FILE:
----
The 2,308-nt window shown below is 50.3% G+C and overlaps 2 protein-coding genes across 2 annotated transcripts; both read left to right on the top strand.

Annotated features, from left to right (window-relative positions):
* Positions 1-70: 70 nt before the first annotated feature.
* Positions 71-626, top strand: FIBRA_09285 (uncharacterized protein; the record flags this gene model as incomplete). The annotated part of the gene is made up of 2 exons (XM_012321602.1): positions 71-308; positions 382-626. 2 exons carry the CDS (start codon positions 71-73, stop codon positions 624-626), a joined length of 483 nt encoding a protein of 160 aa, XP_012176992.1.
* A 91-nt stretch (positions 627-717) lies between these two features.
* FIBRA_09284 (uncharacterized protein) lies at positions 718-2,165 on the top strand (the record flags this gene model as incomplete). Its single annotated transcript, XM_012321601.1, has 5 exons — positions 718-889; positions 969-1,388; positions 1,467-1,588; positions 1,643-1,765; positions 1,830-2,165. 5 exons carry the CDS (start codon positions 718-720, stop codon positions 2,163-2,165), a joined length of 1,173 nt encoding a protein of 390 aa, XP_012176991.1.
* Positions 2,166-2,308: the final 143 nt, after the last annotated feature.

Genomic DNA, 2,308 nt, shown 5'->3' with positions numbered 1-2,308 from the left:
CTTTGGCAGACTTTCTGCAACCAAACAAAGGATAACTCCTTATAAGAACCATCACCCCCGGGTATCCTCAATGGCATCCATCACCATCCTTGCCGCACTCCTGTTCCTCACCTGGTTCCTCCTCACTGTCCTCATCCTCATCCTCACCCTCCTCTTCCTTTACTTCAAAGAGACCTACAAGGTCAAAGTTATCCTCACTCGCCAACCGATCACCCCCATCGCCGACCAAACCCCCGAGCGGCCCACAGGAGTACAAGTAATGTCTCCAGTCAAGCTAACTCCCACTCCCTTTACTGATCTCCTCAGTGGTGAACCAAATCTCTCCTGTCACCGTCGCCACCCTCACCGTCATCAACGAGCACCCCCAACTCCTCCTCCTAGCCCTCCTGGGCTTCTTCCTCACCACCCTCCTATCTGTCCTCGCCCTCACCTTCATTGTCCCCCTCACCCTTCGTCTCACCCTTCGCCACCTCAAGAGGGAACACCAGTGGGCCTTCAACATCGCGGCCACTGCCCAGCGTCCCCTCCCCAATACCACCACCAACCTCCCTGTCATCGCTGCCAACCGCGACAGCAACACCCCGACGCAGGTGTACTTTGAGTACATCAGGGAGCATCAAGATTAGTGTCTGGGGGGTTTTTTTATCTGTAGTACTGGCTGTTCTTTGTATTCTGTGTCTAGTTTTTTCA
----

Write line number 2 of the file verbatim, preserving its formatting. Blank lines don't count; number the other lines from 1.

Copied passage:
Annotated features, from left to right (window-relative positions):